Norman Wilkinson's Titanic sinking painting


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As I understand it, Norman Wilkinson painted an image of Titanic sinking, with her stern high in the air. This image can be found in the opening pages of the 1912 book "Titanic" by Filson Young.

I just want to confirm that this painting was indeed by Norman Wilkinson, and number two, where is the original today? Does it hang in a museum or in a private collection?

regards

Tarn Stephanos
 
Tarn,

If we are on about the same image (a four funnelled ship sinking by the head with her "4" screws in the air) then I am certain that it is of the LUSITANIA. See my thread in the Lusitania section where I raise similar queestions.

This painting was passed off as TITANIC in HISTORY OF SHIPS a 4 volume magazine series that I collected in the mid 70's. Even then I knew it was a mistake.

cheers

Martin
 
It couldnt be, as the painting Im refering to appeared in the book Titanic by Filson Young, published in 1912, when the Lucy was still afloat...
 
L

lee kendall

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Wilkinson did indeed paint a version of the Titanic sinking, it is currently owned by the Grant Richards Company, and is not on public display in a gallery or museum to my knowledge. there are various reproductions in titanic books published over the years - the most obvious being the one mentioned above in Young; but as that particular book is pretty hard to come by these days, you would find the reproduction on page 162 of Triumph and Tragedy, by Charlie Eaton and John Haas (2nd edition- 1994) a lot easier to get hold of.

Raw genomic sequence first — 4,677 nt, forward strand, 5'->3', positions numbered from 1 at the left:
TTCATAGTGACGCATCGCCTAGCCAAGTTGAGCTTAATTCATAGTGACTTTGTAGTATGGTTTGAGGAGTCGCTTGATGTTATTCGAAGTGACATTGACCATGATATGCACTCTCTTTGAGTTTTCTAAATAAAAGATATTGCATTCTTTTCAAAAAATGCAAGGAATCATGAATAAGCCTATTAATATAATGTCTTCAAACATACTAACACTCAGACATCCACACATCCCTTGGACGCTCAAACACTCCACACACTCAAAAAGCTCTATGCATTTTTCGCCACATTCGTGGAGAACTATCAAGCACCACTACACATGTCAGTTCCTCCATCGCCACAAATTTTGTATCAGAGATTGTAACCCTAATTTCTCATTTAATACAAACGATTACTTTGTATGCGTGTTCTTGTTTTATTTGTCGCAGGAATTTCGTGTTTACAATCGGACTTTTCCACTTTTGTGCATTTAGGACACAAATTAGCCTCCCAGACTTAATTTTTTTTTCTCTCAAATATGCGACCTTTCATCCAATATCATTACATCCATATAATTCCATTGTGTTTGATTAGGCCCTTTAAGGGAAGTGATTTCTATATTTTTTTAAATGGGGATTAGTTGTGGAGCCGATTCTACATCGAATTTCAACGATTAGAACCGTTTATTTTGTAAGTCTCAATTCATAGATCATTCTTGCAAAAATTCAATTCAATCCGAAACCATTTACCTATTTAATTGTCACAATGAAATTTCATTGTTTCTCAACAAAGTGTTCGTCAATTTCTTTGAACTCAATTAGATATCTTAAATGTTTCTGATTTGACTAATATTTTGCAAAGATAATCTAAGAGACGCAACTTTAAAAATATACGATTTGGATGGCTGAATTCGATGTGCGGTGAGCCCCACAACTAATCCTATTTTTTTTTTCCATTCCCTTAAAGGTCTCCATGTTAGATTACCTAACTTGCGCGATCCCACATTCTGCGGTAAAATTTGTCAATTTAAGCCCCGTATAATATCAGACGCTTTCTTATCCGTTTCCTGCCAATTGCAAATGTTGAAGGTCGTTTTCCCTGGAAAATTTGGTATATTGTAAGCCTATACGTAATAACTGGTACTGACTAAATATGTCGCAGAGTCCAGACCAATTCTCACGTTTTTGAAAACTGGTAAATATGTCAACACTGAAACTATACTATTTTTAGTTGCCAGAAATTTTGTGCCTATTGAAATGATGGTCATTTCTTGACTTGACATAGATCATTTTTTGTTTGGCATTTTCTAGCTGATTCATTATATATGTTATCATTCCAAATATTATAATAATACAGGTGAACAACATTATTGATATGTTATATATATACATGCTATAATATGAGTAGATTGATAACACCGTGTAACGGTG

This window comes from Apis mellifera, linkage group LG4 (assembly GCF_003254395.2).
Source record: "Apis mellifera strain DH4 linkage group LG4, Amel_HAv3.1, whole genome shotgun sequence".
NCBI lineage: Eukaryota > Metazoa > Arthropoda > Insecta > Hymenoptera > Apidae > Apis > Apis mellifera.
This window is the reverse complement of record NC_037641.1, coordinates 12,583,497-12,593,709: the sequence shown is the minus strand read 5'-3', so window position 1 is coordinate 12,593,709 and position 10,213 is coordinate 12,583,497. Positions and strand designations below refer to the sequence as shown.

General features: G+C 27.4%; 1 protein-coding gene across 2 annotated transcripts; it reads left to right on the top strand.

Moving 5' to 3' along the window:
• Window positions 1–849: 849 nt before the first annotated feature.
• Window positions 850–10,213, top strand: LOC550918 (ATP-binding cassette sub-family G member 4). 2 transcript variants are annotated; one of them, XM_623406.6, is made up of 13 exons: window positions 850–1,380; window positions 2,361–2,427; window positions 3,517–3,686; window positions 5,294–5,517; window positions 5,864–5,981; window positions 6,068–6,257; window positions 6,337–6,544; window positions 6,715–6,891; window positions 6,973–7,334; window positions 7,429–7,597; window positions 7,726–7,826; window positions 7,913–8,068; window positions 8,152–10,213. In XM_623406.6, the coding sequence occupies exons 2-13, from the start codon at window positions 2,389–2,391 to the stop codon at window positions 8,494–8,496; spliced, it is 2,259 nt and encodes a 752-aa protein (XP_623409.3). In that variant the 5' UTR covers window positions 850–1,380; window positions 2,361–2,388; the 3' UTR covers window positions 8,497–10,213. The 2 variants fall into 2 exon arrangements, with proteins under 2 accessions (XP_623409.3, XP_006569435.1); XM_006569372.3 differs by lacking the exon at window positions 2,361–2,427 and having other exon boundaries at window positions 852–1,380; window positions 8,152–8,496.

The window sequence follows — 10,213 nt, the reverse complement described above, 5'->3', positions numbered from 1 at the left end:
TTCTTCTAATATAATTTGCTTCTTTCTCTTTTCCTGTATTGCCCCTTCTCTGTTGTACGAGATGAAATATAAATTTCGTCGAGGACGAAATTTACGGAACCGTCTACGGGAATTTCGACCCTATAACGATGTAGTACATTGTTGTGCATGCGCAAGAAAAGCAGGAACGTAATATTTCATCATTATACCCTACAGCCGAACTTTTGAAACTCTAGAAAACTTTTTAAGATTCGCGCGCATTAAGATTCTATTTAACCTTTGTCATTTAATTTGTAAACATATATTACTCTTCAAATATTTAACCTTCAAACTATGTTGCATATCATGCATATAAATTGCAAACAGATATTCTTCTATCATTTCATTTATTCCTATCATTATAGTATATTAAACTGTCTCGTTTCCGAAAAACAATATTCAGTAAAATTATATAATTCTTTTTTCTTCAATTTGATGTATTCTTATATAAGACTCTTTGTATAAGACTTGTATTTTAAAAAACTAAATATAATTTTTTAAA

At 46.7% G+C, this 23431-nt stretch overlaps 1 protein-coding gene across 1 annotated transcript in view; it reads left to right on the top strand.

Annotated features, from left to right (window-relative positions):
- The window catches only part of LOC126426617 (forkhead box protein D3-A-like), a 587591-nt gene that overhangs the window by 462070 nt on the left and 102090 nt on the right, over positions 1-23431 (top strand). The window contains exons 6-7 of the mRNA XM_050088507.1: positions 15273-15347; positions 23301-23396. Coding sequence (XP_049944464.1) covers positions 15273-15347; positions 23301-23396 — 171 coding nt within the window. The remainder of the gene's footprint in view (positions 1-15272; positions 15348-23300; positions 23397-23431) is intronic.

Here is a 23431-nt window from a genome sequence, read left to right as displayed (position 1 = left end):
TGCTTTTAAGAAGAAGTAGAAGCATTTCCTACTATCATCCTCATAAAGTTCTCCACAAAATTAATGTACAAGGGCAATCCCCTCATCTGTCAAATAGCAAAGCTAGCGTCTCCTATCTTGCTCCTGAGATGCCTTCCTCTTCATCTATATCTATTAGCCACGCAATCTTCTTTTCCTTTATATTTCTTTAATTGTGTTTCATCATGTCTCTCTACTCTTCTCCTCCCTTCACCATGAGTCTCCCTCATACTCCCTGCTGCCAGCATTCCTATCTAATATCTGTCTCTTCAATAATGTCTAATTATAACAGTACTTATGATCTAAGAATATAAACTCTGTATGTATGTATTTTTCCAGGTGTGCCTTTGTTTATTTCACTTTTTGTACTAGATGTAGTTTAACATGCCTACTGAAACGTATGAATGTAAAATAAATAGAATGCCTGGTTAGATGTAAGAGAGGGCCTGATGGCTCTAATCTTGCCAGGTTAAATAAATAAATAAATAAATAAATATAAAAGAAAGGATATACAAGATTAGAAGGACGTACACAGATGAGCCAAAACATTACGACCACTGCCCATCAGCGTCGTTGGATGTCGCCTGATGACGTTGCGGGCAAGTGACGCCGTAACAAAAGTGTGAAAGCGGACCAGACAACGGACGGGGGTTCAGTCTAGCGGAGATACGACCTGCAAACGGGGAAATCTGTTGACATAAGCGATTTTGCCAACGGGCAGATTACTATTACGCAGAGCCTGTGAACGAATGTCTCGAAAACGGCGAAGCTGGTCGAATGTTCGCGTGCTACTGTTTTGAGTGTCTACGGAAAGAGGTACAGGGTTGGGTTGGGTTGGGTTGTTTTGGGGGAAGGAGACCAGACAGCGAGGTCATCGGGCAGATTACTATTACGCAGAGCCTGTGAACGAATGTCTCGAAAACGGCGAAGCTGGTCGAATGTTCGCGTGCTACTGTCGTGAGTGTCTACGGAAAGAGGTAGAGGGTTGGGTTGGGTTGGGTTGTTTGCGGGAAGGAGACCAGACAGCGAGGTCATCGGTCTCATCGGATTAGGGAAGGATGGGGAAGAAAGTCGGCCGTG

lee
 
Norman Wilkinson had avery long carrier painting ships and the ecounters we had in them. I saw his work on the covers of books and in the ship magazines that I bought as a boy in the mid 70's.

Are there any books dedicated to his work as there are for Chris Mayger and Ken Marschall. if not not it is long overdue..

cheers

Martin
 
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lee kendall

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> [hello martin, im currently engaged on phd research into the art history of titanic so as you can imagine ive had to use quite an exhaustive bibliography to track down information on individual artists. there are no monographs published at this point in time concentrating on his work alone. wilkinson is one the most neglected ship artists of his or any generation, and i agree with you, his work is much in need of a modern reappraisal. it may be hard to get hold of but his autobiography "A Brush With Life" (New York, Grafton, 1969) is worth reading, albeit short on samples of his paintings. hope this helps

lee]
 
I've seen some nice copies of Wilkinson's work, a lot of period ships and harbors. Does anyone know of a source to by copies of Approach To Plymouth or Approach To the New World? Was there any verified sketches or ideas for Wilkinson to add something to the Britannic? Did he paint pictures for other WSL ships?
 
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